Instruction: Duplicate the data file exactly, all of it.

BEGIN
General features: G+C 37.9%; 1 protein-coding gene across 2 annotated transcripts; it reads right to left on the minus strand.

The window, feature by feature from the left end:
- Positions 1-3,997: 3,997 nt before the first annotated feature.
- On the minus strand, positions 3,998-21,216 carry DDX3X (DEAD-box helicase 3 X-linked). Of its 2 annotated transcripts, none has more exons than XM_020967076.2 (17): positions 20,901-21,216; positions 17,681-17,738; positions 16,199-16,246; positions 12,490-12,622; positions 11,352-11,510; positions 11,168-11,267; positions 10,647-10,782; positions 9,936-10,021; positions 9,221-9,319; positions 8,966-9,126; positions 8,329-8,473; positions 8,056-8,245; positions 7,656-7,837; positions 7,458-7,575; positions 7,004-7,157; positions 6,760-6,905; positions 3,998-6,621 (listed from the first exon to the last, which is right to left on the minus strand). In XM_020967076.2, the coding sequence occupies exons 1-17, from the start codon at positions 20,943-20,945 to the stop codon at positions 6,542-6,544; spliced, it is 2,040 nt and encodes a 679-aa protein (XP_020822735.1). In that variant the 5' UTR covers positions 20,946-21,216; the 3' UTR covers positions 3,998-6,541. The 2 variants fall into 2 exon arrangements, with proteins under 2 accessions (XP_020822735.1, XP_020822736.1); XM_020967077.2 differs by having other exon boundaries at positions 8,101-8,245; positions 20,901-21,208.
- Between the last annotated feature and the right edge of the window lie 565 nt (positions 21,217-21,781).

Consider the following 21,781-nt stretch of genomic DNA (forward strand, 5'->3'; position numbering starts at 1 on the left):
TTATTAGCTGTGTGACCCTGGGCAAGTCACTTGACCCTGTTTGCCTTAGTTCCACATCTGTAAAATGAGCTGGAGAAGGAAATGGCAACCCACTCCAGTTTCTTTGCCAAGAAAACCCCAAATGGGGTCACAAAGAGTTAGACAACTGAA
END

General features: G+C 37.9%; 1 protein-coding gene across 2 annotated transcripts; it reads right to left on the minus strand.

The window, feature by feature from the left end:
- Positions 1-3,997: 3,997 nt before the first annotated feature.
- On the minus strand, positions 3,998-21,216 carry DDX3X (DEAD-box helicase 3 X-linked). Of its 2 annotated transcripts, none has more exons than XM_020967076.2 (17): positions 20,901-21,216; positions 17,681-17,738; positions 16,199-16,246; positions 12,490-12,622; positions 11,352-11,510; positions 11,168-11,267; positions 10,647-10,782; positions 9,936-10,021; positions 9,221-9,319; positions 8,966-9,126; positions 8,329-8,473; positions 8,056-8,245; positions 7,656-7,837; positions 7,458-7,575; positions 7,004-7,157; positions 6,760-6,905; positions 3,998-6,621 (listed from the first exon to the last, which is right to left on the minus strand). In XM_020967076.2, the coding sequence occupies exons 1-17, from the start codon at positions 20,943-20,945 to the stop codon at positions 6,542-6,544; spliced, it is 2,040 nt and encodes a 679-aa protein (XP_020822735.1). In that variant the 5' UTR covers positions 20,946-21,216; the 3' UTR covers positions 3,998-6,541. The 2 variants fall into 2 exon arrangements, with proteins under 2 accessions (XP_020822735.1, XP_020822736.1); XM_020967077.2 differs by having other exon boundaries at positions 8,101-8,245; positions 20,901-21,208.
- Between the last annotated feature and the right edge of the window lie 565 nt (positions 21,217-21,781).

Consider the following 21,781-nt stretch of genomic DNA (forward strand, 5'->3'; position numbering starts at 1 on the left):
TTATTAGCTGTGTGACCCTGGGCAAGTCACTTGACCCTGTTTGCCTTAGTTCCACATCTGTAAAATGAGCTGGAGAAGGAAATGGCAACCCACTCCAGTTTCTTTGCCAAGAAAACCCCAAATGGGGTCACAAAGAGTTAGACAACTGAA